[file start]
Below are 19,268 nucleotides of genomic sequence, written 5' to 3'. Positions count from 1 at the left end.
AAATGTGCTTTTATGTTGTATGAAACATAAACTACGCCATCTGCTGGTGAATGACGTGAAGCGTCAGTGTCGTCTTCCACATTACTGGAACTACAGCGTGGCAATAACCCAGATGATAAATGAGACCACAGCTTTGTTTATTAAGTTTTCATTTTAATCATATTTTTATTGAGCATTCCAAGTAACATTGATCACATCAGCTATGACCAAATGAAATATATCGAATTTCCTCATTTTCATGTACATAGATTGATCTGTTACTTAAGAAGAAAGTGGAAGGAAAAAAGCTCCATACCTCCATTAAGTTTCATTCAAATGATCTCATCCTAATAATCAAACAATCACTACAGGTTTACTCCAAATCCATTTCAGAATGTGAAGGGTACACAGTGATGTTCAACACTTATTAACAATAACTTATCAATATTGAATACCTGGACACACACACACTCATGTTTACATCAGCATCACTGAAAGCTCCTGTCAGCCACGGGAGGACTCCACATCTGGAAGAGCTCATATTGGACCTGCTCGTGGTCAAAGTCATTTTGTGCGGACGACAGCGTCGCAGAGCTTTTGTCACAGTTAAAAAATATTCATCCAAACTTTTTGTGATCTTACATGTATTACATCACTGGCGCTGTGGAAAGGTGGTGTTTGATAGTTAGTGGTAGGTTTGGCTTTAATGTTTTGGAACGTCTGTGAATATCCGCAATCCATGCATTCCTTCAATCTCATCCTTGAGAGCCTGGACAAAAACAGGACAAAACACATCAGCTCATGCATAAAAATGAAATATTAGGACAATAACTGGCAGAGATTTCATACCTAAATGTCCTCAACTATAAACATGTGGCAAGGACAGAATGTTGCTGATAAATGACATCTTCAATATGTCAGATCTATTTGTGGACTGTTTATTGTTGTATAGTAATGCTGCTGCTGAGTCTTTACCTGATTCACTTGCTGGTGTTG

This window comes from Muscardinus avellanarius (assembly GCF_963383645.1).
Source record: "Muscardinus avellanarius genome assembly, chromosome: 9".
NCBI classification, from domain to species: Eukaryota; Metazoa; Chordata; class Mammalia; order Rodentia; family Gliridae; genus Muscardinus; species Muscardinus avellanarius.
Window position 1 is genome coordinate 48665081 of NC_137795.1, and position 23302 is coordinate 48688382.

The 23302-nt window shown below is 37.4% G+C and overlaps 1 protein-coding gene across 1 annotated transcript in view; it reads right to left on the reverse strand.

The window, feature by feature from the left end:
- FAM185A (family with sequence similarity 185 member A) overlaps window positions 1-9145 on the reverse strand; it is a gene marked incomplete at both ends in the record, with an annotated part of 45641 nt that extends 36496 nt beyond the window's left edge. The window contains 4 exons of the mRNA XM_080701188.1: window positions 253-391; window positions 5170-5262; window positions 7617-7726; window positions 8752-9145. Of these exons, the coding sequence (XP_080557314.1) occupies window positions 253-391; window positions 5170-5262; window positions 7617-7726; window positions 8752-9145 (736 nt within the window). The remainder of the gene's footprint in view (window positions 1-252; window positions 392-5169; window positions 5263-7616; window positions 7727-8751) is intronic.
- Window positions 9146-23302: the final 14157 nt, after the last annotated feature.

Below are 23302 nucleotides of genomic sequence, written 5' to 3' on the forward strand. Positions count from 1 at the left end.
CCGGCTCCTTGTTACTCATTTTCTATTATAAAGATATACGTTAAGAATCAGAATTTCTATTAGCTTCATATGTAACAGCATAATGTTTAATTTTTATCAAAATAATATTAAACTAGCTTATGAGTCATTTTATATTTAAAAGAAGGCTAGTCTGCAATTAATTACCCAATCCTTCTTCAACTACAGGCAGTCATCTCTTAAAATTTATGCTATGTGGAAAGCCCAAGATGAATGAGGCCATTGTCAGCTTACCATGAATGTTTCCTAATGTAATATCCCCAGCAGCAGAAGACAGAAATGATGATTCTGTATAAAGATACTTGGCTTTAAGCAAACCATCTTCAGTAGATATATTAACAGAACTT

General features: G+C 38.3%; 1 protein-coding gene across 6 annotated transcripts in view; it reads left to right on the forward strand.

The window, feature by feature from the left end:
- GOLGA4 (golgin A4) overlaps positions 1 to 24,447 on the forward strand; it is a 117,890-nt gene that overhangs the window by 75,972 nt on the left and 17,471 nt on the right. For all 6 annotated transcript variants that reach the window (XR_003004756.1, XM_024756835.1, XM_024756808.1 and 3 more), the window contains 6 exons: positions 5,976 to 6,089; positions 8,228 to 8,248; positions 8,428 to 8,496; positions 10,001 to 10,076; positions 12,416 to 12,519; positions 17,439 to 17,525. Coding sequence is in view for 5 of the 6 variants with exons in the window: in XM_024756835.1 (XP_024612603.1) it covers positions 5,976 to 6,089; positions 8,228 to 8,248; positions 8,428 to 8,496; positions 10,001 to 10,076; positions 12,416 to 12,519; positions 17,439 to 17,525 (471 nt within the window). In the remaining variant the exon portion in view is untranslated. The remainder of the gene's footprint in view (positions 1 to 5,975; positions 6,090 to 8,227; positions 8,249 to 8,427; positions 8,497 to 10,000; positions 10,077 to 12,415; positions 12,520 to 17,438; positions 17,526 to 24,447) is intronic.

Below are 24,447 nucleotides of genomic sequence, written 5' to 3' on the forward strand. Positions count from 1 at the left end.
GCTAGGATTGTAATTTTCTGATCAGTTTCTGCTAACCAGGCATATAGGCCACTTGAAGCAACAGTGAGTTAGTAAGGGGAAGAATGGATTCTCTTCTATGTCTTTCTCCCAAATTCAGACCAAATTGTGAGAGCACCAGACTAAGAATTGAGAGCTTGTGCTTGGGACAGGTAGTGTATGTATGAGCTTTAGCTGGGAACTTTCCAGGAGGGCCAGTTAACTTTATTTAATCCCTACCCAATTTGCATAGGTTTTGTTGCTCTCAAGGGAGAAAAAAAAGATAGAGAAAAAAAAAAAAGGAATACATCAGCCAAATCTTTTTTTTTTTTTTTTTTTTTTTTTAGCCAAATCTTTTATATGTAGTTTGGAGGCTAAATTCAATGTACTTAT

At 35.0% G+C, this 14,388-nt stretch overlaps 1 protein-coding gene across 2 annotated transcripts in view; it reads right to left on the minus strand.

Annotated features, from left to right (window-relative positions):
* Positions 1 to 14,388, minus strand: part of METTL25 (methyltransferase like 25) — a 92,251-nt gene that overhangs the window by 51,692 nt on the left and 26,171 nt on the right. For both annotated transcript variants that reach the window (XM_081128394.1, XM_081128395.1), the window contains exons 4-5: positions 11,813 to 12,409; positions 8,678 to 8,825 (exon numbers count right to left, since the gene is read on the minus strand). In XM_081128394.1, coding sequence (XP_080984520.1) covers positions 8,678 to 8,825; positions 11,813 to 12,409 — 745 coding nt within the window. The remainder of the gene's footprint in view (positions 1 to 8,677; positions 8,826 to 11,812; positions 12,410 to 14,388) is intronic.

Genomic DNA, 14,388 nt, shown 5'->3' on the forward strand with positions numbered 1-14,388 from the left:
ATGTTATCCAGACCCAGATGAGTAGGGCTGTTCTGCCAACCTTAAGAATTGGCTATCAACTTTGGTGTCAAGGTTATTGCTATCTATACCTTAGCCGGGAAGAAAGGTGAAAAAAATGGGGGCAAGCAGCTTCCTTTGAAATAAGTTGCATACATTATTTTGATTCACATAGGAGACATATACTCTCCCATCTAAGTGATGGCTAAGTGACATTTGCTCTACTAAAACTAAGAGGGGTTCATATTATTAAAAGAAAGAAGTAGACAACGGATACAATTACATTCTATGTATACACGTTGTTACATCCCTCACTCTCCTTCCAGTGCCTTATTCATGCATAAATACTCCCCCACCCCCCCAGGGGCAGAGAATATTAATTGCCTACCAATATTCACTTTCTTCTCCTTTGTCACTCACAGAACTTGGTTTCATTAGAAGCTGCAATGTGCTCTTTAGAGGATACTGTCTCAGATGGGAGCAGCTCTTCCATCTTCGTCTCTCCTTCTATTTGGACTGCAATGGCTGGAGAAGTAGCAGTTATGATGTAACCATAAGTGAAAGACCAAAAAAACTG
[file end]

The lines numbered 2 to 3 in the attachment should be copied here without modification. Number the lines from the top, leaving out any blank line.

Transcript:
AAATGTGCTTTTATGTTGTATGAAACATAAACTACGCCATCTGCTGGTGAATGACGTGAAGCGTCAGTGTCGTCTTCCACATTACTGGAACTACAGCGTGGCAATAACCCAGATGATAAATGAGACCACAGCTTTGTTTATTAAGTTTTCATTTTAATCATATTTTTATTGAGCATTCCAAGTAACATTGATCACATCAGCTATGACCAAATGAAATATATCGAATTTCCTCATTTTCATGTACATAGATTGATCTGTTACTTAAGAAGAAAGTGGAAGGAAAAAAGCTCCATACCTCCATTAAGTTTCATTCAAATGATCTCATCCTAATAATCAAACAATCACTACAGGTTTACTCCAAATCCATTTCAGAATGTGAAGGGTACACAGTGATGTTCAACACTTATTAACAATAACTTATCAATATTGAATACCTGGACACACACACACTCATGTTTACATCAGCATCACTGAAAGCTCCTGTCAGCCACGGGAGGACTCCACATCTGGAAGAGCTCATATTGGACCTGCTCGTGGTCAAAGTCATTTTGTGCGGACGACAGCGTCGCAGAGCTTTTGTCACAGTTAAAAAATATTCATCCAAACTTTTTGTGATCTTACATGTATTACATCACTGGCGCTGTGGAAAGGTGGTGTTTGATAGTTAGTGGTAGGTTTGGCTTTAATGTTTTGGAACGTCTGTGAATATCCGCAATCCATGCATTCCTTCAATCTCATCCTTGAGAGCCTGGACAAAAACAGGACAAAACACATCAGCTCATGCATAAAAATGAAATATTAGGACAATAACTGGCAGAGATTTCATACCTAAATGTCCTCAACTATAAACATGTGGCAAGGACAGAATGTTGCTGATAAATGACATCTTCAATATGTCAGATCTATTTGTGGACTGTTTATTGTTGTATAGTAATGCTGCTGCTGAGTCTTTACCTGATTCACTTGCTGGTGTTG

This window comes from Muscardinus avellanarius (assembly GCF_963383645.1).